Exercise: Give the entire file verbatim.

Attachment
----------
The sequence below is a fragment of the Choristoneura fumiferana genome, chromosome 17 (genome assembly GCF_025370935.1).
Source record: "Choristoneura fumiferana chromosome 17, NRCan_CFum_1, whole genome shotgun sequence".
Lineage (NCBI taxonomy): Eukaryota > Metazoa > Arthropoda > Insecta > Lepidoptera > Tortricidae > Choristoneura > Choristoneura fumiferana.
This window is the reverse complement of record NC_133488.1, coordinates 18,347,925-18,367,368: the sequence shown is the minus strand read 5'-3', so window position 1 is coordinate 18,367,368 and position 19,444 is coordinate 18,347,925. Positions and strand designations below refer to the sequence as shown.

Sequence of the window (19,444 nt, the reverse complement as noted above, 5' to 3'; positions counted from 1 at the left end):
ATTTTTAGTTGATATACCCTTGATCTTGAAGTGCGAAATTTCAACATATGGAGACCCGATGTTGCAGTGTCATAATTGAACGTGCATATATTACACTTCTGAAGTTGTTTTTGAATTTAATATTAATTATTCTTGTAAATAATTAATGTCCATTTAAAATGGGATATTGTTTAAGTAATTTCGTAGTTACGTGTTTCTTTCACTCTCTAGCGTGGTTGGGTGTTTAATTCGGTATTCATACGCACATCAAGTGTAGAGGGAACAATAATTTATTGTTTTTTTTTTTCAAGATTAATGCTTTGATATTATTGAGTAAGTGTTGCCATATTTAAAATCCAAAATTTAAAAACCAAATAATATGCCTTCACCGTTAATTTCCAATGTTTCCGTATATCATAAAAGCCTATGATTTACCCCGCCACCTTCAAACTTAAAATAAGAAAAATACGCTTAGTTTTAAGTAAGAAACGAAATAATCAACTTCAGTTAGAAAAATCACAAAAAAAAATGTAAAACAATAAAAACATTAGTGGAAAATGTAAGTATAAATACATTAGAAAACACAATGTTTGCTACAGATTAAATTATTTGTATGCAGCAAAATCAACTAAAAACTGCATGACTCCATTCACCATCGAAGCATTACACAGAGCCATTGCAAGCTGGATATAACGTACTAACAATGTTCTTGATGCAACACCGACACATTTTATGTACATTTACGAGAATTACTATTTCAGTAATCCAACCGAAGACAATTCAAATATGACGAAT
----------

The sequence below is a fragment of the Choristoneura fumiferana genome, chromosome 17 (genome assembly GCF_025370935.1).
Source record: "Choristoneura fumiferana chromosome 17, NRCan_CFum_1, whole genome shotgun sequence".
Lineage (NCBI taxonomy): Eukaryota > Metazoa > Arthropoda > Insecta > Lepidoptera > Tortricidae > Choristoneura > Choristoneura fumiferana.
This window is the reverse complement of record NC_133488.1, coordinates 18,347,925-18,367,368: the sequence shown is the minus strand read 5'-3', so window position 1 is coordinate 18,367,368 and position 19,444 is coordinate 18,347,925. Positions and strand designations below refer to the sequence as shown.

Sequence of the window (19,444 nt, the reverse complement as noted above, 5' to 3'; positions counted from 1 at the left end):
ATTTTTAGTTGATATACCCTTGATCTTGAAGTGCGAAATTTCAACATATGGAGACCCGATGTTGCAGTGTCATAATTGAACGTGCATATATTACACTTCTGAAGTTGTTTTTGAATTTAATATTAATTATTCTTGTAAATAATTAATGTCCATTTAAAATGGGATATTGTTTAAGTAATTTCGTAGTTACGTGTTTCTTTCACTCTCTAGCGTGGTTGGGTGTTTAATTCGGTATTCATACGCACATCAAGTGTAGAGGGAACAATAATTTATTGTTTTTTTTTTTCAAGATTAATGCTTTGATATTATTGAGTAAGTGTTGCCATATTTAAAATCCAAAATTTAAAAACCAAATAATATGCCTTCACCGTTAATTTCCAATGTTTCCGTATATCATAAAAGCCTATGATTTACCCCGCCACCTTCAAACTTAAAATAAGAAAAATACGCTTAGTTTTAAGTAAGAAACGAAATAATCAACTTCAGTTAGAAAAATCACAAAAAAAAATGTAAAACAATAAAAACATTAGTGGAAAATGTAAGTATAAATACATTAGAAAACACAATGTTTGCTACAGATTAAATTATTTGTATGCAGCAAAATCAACTAAAAACTGCATGACTCCATTCACCATCGAAGCATTACACAGAGCCATTGCAAGCTGGATATAACGTACTAACAATGTTCTTGATGCAACACCGACACATTTTATGTACATTTACGAGAATTACTATTTCAGTAATCCAACCGAAGACAATTCAAATATGACGAAT